Their eyes dart in the darkness as if searching for abuse and melancholy which now drives the swollen blood in their veins. Everybody knows everybody and wave at each other. The women don't offer a modern smile jumping out of the cover of a glossy magazine. The smile which plays on their lips is archaic, a smirk, a revenge.
The massage parlours or brothels in disguise have always been a part of Dharavi and people here have never looked down upon its practitioners or the customers. Be it from the Koli community, Telegu or Tamil or Kerala-fold or Nepali or UP or Bihar, the women are treated as half-whore and half-wife. While crossing over through one end of a wall green with mould and black waters dripping from above, there is hardly any difference between the liquid sloshed path and the cramped toilet with the water in the lavatory bowl agitated as if it's a tide in a sea.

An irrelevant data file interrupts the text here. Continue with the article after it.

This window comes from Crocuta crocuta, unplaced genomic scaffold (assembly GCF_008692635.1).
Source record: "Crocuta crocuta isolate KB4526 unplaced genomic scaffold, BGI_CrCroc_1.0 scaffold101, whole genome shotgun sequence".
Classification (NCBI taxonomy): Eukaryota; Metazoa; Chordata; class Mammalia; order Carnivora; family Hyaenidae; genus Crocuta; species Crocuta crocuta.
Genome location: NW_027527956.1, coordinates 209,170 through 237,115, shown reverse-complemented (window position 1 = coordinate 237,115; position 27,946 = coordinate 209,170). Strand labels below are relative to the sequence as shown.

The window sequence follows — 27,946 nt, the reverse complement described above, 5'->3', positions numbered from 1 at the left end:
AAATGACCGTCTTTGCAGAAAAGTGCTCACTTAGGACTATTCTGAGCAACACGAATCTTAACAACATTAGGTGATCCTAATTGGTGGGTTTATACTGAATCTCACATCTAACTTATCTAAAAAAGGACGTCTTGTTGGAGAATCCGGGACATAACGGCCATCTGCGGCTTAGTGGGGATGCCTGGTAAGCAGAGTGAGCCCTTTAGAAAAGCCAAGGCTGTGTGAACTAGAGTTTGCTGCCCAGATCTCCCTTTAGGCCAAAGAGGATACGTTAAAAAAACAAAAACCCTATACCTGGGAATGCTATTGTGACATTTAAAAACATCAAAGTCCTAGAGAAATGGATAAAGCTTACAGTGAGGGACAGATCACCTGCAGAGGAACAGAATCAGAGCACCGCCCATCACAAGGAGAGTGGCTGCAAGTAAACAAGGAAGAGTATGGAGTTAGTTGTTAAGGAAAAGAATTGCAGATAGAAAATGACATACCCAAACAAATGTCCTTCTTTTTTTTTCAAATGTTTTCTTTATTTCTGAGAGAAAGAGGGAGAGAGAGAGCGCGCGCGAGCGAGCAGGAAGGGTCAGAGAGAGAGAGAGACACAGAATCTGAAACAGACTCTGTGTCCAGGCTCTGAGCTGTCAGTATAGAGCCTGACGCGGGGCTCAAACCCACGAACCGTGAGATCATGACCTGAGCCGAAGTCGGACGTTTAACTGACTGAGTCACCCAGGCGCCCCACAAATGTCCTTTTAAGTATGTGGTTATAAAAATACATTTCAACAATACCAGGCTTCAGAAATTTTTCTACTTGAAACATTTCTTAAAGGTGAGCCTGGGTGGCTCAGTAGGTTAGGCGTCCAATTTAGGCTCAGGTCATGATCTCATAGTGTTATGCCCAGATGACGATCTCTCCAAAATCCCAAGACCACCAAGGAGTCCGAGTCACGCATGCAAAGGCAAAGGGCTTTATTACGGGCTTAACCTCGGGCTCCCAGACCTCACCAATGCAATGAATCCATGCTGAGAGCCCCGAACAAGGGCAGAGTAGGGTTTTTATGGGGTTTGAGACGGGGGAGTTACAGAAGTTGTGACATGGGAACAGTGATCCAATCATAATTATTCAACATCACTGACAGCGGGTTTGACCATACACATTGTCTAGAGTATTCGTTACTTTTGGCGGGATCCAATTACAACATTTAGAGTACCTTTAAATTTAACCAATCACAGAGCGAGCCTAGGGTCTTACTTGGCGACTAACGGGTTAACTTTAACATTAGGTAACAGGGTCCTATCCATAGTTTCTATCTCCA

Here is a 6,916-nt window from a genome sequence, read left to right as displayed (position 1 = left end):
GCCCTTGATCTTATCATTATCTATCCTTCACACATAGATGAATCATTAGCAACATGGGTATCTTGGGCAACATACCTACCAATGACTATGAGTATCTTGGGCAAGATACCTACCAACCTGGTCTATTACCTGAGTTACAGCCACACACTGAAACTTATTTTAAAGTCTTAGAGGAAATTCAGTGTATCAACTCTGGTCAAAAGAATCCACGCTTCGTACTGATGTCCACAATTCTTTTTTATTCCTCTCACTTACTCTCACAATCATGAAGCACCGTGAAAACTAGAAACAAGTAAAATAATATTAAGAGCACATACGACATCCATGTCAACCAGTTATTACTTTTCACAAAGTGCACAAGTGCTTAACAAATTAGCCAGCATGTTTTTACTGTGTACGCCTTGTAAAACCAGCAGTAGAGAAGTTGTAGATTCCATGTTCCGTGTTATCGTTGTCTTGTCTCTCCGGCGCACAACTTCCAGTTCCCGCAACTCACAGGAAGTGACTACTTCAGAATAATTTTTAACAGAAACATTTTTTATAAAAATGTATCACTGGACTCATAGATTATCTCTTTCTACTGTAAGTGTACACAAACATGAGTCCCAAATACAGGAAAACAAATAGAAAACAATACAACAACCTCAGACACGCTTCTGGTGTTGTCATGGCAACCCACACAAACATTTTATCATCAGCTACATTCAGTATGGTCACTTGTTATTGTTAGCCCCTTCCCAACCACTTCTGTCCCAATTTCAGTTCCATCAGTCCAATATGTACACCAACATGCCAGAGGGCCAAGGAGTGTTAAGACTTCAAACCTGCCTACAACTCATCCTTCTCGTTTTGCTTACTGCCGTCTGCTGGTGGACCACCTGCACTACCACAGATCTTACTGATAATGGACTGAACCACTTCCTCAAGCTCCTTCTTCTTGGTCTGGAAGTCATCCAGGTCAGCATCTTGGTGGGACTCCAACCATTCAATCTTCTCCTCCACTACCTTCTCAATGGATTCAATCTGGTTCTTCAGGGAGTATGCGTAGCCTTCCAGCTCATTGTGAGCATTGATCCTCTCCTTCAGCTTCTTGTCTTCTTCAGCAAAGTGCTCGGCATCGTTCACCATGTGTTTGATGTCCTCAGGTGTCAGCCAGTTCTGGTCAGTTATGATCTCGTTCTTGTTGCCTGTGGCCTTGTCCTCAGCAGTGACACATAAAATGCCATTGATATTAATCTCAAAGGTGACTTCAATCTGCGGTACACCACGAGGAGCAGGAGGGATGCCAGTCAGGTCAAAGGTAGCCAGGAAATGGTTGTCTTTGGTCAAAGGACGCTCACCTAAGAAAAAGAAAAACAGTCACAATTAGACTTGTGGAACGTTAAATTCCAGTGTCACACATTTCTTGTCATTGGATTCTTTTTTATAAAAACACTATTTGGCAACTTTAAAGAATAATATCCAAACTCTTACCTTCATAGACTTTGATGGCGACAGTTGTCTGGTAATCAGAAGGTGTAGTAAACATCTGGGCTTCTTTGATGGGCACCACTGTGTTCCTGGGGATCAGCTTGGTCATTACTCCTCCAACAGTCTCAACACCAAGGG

Inside the bowels of most of the houses the sun hardly peeps in and once out from one galli (lane of tenements) the sun explodes into the eyes like flames. It is said that a dew drop is not an analogy for the ocean but then it certainly reflects the light of an infinite universe and walking from one galli to another is like walking in concentric circles where choice seems endless and tiresomely circumscribed. The gallis just don't lead to thatched huts with concrete walls jutting out like a hairdo on a punk's head; they also house the smoky liquor drinking joints where waiters in black trousers with gaping patches swat flies and serve listlessly.